[Mail Call] 2017/03/12 – On Japanese Doctrine

Someone actually asked me this a while ago, which was largely along the lines of “what/how would a country like Japan use its shipgirls?”

Well, something like this might give you an idea of what the NKT were planning.

Basically, to answer the question, Japan will tend to focus on defending its own home waters. Their military planners are largely pessimistic about the chance of receiving foreign aid once the Abyssal War breaks out, since they really doubt America or the UK would be in a position to come to their rescue.

That, coupled with an inherent belief about Japanese shipgirl superiority, makes it so that Japan’s tendencies to focus on self-sufficiency (okay, technically, all nations do this but Japan emphasizes this) means that they think about fighting the Abyssals in completely different terms.

The two things Kusaka talk about can be summed up basically as follows:

Ambush: Exactly as this sounds. A focus on the (relatively) fast Japanese DD and other light girls to quickly ambush an Abyssal force, or relying on the precision of the Japanese torpedo fairies on DD and subgirls (especially subgirls) to snipe away and destroy the Abyssals in a war of attrition.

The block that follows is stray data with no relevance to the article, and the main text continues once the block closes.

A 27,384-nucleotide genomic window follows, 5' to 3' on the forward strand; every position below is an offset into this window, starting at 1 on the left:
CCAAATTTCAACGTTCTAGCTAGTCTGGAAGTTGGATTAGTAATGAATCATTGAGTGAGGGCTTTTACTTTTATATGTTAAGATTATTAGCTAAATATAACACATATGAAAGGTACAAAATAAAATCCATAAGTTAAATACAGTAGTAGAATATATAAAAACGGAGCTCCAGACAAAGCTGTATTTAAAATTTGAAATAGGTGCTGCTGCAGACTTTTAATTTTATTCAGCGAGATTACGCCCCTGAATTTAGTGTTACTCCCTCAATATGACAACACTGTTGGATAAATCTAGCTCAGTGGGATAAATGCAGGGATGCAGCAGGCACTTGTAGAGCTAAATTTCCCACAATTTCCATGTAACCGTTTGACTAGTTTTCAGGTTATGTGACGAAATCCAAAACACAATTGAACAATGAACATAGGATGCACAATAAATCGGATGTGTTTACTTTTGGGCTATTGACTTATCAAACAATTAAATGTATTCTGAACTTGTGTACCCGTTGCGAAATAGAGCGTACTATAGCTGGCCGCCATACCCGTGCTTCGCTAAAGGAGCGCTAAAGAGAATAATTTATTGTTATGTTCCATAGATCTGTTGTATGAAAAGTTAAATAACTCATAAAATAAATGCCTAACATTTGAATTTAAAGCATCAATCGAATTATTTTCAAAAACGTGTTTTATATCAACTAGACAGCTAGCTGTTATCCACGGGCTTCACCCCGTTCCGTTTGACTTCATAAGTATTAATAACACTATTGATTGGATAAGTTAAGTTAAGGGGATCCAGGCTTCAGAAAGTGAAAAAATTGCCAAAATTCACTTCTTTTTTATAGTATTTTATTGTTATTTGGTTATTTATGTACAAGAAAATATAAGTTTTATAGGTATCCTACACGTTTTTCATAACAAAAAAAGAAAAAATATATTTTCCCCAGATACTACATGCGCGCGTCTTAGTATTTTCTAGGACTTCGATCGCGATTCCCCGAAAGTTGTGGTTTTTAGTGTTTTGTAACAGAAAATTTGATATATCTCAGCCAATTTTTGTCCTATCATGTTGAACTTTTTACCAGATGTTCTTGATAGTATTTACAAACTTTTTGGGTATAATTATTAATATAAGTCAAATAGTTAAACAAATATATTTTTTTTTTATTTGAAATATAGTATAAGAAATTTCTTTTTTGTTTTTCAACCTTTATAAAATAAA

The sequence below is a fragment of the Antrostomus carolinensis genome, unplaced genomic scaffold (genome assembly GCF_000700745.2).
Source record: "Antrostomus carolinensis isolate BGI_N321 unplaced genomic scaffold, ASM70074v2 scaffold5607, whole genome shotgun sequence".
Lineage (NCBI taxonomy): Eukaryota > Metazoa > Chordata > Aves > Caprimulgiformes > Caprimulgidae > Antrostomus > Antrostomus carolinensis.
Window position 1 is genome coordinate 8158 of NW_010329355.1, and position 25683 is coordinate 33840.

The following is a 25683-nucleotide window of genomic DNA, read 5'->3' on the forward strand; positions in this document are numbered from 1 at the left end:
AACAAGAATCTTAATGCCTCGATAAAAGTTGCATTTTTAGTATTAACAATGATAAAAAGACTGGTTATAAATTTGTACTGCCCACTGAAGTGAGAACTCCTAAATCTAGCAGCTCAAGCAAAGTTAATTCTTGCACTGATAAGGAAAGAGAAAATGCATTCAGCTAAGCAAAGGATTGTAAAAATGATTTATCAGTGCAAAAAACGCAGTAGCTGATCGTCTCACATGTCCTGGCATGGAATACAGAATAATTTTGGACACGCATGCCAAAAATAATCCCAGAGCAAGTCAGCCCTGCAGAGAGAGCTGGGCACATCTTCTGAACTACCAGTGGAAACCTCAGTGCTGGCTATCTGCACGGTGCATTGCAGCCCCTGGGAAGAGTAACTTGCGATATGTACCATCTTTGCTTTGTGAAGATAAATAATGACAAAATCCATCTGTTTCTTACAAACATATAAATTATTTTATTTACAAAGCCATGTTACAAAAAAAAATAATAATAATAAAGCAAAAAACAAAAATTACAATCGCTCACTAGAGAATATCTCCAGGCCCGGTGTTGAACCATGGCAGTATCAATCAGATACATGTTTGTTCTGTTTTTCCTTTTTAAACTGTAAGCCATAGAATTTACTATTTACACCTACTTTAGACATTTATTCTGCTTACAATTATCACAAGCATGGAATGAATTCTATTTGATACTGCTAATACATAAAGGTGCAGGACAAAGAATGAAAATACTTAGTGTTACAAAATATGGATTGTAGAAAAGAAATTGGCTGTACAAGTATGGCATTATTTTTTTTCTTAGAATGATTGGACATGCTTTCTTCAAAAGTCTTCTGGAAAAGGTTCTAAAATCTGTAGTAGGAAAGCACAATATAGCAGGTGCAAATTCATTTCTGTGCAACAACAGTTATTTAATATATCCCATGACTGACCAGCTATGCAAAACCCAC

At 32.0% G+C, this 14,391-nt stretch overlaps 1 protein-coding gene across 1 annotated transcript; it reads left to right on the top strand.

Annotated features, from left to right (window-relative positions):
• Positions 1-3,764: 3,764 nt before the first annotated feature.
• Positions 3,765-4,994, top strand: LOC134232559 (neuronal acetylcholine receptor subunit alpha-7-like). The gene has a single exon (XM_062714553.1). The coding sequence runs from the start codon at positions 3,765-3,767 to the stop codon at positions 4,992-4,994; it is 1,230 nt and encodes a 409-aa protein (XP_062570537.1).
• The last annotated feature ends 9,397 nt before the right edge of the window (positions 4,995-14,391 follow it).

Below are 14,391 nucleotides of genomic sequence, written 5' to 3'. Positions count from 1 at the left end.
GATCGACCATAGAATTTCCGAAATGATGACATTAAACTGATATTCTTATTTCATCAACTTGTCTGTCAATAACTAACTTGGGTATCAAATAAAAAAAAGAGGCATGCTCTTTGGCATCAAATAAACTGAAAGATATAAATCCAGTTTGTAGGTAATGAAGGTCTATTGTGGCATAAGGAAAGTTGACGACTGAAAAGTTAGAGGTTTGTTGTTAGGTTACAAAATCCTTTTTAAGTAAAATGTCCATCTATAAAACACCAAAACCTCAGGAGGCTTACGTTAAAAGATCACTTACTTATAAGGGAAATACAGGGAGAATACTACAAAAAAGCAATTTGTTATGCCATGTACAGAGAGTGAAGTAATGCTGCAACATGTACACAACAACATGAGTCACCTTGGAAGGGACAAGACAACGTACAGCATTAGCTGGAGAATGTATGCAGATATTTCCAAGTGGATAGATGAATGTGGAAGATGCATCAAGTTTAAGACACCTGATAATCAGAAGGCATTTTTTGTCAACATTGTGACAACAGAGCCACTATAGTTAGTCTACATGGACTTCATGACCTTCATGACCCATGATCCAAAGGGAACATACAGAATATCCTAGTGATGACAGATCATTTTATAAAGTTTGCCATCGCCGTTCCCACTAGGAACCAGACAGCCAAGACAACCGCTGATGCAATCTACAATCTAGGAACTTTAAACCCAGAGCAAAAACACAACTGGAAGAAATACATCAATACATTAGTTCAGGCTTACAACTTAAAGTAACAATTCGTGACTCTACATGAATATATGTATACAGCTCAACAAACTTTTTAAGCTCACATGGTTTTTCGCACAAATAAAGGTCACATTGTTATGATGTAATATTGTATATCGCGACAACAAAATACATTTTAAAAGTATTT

Decapitation: This is a call-back to the Kantai Kessen doctrine that the IJN used, but the modern-day NKT believe they have more than the capability to do this. In a suspiciously similar throwback to history, this is basically the idea of luring larger Abyssal forces to (preferably non-Japanese) waters, where an overwhelming strikeforce of the Japanese shipgirls (including the likes of Yamato) can crush the opponent in a single decisive engagement.

The reason, again, is because Japan lack the capabilities of the US. Unlike Avalon, which is a nexus of fairy activity and churns out supply and materiel, the NKT is slow to adapt centralized systems for stockpiling of shipgirl weapons. The Hyuuga Incident was also a critical setback that will likely result in significant delays in at least the foreseeable future.